Computing Community Consortium Blog

The goal of the Computing Community Consortium (CCC) is to catalyze the computing research community to debate longer range, more audacious research challenges; to build consensus around research visions; to evolve the most promising visions toward clearly defined initiatives; and to work with the funding organizations to move challenges and visions toward funding initiatives. The purpose of this blog is to provide a more immediate, online mechanism for dissemination of visioning concepts and community discussion/debate about them.

Google’s Citation Tracker Kicks Off

November 18th, 2011 / in resources / by Erwin Gianchandani

From our friends at The Chronicle of Higher Education‘s Wired Campus Blog:

Anyone can now track his or her citations via Google Scholar. The free citation service is “a simple way for authors to compute their citation metrics and track them over time,” the company said in an announcement [Wednesday] on the Google Scholar blog. Google [had] announced a limited-release test of the service in July.


Google Scholar


Google Scholar automatically sorts articles into groups. Authors can go through those, identify which articles are indeed theirs, and edit the list. Google Scholars collects citations for each author and graphs them over time to calculate different metrics: “the widely used h-index; the i-10 index, which is simply the number of articles with at least ten citations; and, of course, the total number of citations to your articles,” the blog post says. “Each metric is computed over all citations and also over citations in articles published in the last five years.”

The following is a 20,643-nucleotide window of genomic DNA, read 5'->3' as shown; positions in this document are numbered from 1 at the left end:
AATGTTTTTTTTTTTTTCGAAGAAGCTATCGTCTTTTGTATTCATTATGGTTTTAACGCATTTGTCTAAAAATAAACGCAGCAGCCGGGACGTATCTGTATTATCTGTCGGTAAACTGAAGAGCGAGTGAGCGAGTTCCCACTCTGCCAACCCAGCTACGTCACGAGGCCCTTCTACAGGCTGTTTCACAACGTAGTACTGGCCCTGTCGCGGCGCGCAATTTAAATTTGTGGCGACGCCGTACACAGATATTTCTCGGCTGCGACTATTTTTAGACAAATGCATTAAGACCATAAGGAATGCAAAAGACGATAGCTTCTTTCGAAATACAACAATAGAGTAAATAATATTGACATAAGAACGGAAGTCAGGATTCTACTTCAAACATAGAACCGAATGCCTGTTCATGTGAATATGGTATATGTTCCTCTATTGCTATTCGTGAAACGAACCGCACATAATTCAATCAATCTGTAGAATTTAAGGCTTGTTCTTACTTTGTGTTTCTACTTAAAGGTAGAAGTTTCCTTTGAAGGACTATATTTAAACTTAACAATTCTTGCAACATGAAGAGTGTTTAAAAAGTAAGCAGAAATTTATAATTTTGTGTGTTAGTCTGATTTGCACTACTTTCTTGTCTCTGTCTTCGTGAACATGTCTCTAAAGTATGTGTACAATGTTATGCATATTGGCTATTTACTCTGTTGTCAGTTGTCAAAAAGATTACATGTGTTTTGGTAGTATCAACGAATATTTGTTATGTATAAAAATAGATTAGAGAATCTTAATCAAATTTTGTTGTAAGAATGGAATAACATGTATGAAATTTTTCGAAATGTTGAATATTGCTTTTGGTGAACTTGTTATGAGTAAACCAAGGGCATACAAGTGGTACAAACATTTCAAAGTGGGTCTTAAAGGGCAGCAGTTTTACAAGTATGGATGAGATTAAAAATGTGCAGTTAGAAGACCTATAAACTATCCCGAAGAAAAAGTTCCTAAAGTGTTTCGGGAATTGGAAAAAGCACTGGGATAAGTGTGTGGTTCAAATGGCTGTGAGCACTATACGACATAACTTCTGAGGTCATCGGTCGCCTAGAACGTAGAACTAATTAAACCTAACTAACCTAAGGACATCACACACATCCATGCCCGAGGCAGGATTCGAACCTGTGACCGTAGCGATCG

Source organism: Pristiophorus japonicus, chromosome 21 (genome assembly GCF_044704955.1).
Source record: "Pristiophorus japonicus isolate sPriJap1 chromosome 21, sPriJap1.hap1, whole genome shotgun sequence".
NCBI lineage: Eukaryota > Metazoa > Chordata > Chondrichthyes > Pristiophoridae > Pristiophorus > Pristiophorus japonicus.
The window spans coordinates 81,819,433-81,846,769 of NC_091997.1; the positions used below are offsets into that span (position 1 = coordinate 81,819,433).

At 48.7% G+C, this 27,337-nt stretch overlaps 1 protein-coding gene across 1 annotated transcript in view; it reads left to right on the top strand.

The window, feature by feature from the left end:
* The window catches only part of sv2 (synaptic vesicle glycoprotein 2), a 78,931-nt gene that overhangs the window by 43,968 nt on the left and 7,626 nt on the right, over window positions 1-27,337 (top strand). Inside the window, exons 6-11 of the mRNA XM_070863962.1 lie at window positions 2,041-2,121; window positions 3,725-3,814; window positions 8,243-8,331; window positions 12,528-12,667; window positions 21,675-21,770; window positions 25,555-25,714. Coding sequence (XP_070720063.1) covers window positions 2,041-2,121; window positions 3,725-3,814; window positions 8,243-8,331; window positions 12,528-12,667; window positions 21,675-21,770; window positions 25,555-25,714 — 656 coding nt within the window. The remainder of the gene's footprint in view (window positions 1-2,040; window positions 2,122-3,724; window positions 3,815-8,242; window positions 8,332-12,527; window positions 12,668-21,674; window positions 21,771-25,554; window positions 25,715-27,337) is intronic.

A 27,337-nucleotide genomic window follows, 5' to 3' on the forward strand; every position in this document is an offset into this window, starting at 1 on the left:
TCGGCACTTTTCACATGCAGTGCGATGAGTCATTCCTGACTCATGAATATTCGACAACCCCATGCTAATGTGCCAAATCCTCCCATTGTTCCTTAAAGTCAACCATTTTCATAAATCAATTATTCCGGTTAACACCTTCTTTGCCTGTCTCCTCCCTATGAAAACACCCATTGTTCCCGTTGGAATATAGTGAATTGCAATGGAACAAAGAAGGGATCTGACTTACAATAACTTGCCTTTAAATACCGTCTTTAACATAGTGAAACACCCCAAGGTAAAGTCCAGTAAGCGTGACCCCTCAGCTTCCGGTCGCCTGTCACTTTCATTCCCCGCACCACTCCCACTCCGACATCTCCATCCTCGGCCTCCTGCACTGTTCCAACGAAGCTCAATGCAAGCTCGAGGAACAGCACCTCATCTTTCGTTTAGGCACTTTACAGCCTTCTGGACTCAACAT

The citation metrics update automatically over time, according to Google Scholar. Scholars can manually edit their entries, “adding missing articles, fixing bibliographic errors, and merging duplicate entries.” Users can also list co-authors and search for other researchers by name, affiliation, or research area. Authors can opt to have their profiles made public, too. “This will make it easier for your colleagues worldwide to follow your work,” Google Scholar says.


It looks as though Microsoft Academic has also ramped up its Academic Search offerings in recent months.

It seems worth briefly exploring Google Scholar — a number of leading computer scientists top the list of academic authors — and Microsoft Academic Search.

(Contributed by Erwin Gianchandani, CCC Director)

Google’s Citation Tracker Kicks Off

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